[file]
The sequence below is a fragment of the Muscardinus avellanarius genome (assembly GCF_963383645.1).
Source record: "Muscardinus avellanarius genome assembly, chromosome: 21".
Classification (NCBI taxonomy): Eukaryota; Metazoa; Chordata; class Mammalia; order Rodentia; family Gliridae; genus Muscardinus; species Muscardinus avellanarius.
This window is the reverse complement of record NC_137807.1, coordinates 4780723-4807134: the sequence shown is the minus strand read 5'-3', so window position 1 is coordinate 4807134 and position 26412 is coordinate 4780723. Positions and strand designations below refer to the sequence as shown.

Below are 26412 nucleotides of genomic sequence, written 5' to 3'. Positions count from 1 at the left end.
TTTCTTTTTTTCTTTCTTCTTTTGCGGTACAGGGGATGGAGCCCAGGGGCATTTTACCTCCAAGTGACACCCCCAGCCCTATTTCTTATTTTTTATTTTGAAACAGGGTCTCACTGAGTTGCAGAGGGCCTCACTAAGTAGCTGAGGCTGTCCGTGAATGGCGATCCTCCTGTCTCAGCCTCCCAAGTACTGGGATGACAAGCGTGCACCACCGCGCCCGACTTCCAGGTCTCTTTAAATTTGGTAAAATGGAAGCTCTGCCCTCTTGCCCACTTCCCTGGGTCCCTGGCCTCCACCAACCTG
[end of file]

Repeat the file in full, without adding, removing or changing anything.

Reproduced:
The sequence below is a fragment of the Muscardinus avellanarius genome (assembly GCF_963383645.1).
Source record: "Muscardinus avellanarius genome assembly, chromosome: 21".
Classification (NCBI taxonomy): Eukaryota; Metazoa; Chordata; class Mammalia; order Rodentia; family Gliridae; genus Muscardinus; species Muscardinus avellanarius.
This window is the reverse complement of record NC_137807.1, coordinates 4780723-4807134: the sequence shown is the minus strand read 5'-3', so window position 1 is coordinate 4807134 and position 26412 is coordinate 4780723. Positions and strand designations below refer to the sequence as shown.

Below are 26412 nucleotides of genomic sequence, written 5' to 3'. Positions count from 1 at the left end.
TTTCTTTTTTTCTTTCTTCTTTTGCGGTACAGGGGATGGAGCCCAGGGGCATTTTACCTCCAAGTGACACCCCCAGCCCTATTTCTTATTTTTTATTTTGAAACAGGGTCTCACTGAGTTGCAGAGGGCCTCACTAAGTAGCTGAGGCTGTCCGTGAATGGCGATCCTCCTGTCTCAGCCTCCCAAGTACTGGGATGACAAGCGTGCACCACCGCGCCCGACTTCCAGGTCTCTTTAAATTTGGTAAAATGGAAGCTCTGCCCTCTTGCCCACTTCCCTGGGTCCCTGGCCTCCACCAACCTG